Here, is the independent search rate of the monomers, which indirectly depends on through the probability of missed encounters, see Section S3, while the dimer search rate is , as in Fig. 4. We used Eq. 4 to obtain the lines in Fig. S2C, which display good agreement with the full simulation, showing that the analytical approximation yields a useful description of the cooperative search kinetics.

On a more qualitative level, Fig. S2C shows how the peak in the search time at intermediate values is affected by . The peak shifts to smaller values with larger , and also becomes less pronounced. From Fig. S2D, which shows the weight of the dimer pathway in the cooperative search process according to Eq. S26, we see that the position of the peak remains determined by the switch from the monomeric to the dimeric search mode. The shifted switch to the dimeric search mode, which occurs at smaller for larger , also explains the reduction in the peak height: The dimeric search mode takes over before the slowdown of the monomeric search mode becomes dramatic. However, even with hundreds of TF molecules of each species, we still find a peak in the cooperative search time, which divides the values into three regimes, as discussed below.


We studied the kinetics and the equilibrium statistics of cooperative transcription factor-DNA binding to specific target sites in the genomic background. For our analysis, we considered the dimensionless cooperativity as a parameter with a broad range of biochemically feasible values, and sought to identify functional tradeoffs associated with the choice of this value. We focused on the functional context of a signal integration scenario with AND-logic, but the results hold in a similar fashion for a signal transduction scenario, see Fig. 1. From this functional context we derived the central assumption that the average activity of the regulated gene has an optimal level in the ON-state, such that there is a strong selection pressure to maintain this level fixed regardless of the value. We satisfied this constraint by compensating changes in via the target site binding energy, which is “programmable” through the binding site sequence [10]. Such a compensation has been observed in an analysis of combinatorial promoters, i.e. binding sites tend to deviate from the consensus motif when multiple TFs bind next to each other in the cis-regulatory region [35]. It is also biologically plausible as it does not interfere with the regulation of genes that are only regulated by one of the TFs or combinatorially with other TFs.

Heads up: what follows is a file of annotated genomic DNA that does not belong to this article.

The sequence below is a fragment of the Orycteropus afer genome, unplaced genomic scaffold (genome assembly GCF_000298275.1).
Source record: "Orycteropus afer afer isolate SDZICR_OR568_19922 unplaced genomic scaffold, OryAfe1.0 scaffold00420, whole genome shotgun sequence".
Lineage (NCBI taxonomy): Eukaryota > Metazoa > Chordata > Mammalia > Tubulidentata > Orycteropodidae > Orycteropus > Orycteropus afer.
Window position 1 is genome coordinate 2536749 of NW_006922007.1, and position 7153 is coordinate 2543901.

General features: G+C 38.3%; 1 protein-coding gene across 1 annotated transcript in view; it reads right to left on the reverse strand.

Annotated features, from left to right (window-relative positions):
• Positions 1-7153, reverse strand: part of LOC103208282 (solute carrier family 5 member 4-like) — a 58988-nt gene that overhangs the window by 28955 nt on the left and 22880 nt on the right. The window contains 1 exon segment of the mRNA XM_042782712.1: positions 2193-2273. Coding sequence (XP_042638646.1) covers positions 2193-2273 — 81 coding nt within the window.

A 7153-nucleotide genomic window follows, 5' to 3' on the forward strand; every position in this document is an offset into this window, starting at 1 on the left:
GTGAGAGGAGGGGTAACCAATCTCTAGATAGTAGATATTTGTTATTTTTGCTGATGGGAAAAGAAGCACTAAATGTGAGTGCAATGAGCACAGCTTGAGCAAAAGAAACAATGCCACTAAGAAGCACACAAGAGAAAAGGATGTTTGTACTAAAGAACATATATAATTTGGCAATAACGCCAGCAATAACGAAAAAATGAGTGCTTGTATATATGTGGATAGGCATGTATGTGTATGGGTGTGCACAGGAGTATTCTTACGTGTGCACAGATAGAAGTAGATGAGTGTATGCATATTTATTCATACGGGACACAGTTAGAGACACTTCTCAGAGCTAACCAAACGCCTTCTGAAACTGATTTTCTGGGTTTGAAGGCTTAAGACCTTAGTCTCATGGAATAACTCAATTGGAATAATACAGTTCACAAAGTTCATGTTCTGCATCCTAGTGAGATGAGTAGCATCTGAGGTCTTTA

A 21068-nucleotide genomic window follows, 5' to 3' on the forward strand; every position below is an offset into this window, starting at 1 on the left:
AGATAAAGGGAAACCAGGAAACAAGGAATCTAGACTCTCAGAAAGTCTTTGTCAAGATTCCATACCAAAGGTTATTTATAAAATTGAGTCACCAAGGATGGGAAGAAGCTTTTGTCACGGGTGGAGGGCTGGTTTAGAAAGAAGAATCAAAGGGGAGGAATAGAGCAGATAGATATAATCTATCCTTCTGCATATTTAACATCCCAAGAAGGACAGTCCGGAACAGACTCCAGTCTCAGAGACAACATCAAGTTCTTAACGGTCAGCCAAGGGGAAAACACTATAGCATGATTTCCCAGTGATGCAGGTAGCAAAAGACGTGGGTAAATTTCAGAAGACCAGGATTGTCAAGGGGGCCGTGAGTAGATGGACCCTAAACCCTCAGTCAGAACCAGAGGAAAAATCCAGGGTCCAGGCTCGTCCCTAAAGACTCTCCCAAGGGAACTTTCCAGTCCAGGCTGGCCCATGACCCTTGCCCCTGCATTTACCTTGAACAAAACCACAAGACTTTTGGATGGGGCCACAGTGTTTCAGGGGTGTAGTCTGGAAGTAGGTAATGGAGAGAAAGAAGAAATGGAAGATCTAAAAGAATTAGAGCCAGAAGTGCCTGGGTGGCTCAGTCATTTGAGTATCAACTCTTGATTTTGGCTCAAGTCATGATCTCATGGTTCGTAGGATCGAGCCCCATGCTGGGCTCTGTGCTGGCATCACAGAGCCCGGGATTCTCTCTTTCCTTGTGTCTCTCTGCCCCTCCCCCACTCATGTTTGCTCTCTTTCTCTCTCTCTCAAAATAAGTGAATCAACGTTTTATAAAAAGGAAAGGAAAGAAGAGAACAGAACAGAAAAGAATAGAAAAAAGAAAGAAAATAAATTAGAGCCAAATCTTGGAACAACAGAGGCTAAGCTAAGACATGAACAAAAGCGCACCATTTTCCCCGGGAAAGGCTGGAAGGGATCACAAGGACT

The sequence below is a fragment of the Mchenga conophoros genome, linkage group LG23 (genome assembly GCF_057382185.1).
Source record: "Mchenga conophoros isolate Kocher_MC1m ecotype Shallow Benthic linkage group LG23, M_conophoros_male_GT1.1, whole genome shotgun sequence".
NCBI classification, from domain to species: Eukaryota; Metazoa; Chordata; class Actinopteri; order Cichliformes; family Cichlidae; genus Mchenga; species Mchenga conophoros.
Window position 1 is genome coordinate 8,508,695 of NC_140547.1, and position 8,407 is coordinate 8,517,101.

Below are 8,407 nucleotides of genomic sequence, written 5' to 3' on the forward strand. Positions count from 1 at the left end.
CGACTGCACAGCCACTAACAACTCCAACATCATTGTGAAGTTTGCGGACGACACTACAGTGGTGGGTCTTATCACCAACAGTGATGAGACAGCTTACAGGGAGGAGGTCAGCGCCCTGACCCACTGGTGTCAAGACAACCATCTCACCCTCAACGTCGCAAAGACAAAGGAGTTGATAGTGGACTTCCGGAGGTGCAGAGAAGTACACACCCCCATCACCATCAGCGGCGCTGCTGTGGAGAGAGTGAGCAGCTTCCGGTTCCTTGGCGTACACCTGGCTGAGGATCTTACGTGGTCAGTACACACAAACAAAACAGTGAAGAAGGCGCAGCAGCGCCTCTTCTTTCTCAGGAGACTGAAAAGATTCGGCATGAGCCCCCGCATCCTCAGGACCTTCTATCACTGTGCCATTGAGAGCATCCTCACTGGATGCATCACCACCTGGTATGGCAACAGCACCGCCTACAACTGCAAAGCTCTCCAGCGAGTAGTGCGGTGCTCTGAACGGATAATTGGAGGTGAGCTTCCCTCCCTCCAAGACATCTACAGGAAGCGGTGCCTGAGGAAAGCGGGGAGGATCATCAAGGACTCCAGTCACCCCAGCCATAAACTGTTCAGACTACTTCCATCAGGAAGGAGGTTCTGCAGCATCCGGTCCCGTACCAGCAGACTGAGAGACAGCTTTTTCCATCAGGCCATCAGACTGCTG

Given this functional setting, we determined which fold-change in the steady-state activity could be implemented at a given , and how the kinetic search time depends on . The fold-change quantifies the discrimination in the promoter output between the states where one or two input signals are present, while the search time is a lower limit to the response time of the regulatory system. The search process has contributions from a monomer and a dimer search pathway, the relative weights of which we determined, again as a function of . In the regime of weak protein-protein interactions, e.g. , we found a tradeoff between the kinetics and the steady-state behavior, in the sense that a higher fold-change is associated with a slower response due to a longer assembly time for the protein-complex on the target site. This tradeoff is a consequence of gene activation via the monomer pathway, where individual TFs visit their targets independently and consecutively, possibly dissociating from the target before the cooperative partner arrives (“missed encounters”). In this regime, search time and fold-change both increase as . At larger , heterodimers are more stable, increasing the probability that the target is located simultaneously by both proteins (dimer pathway). At the same time, the missed encounters further slow down the independent monomer search, to timescales larger than the dimeric search time. Thus, a transition occurs where the dimer pathway gains weight and the search time decreases again to settle at the purely dimeric search time.

Assumptions and limitations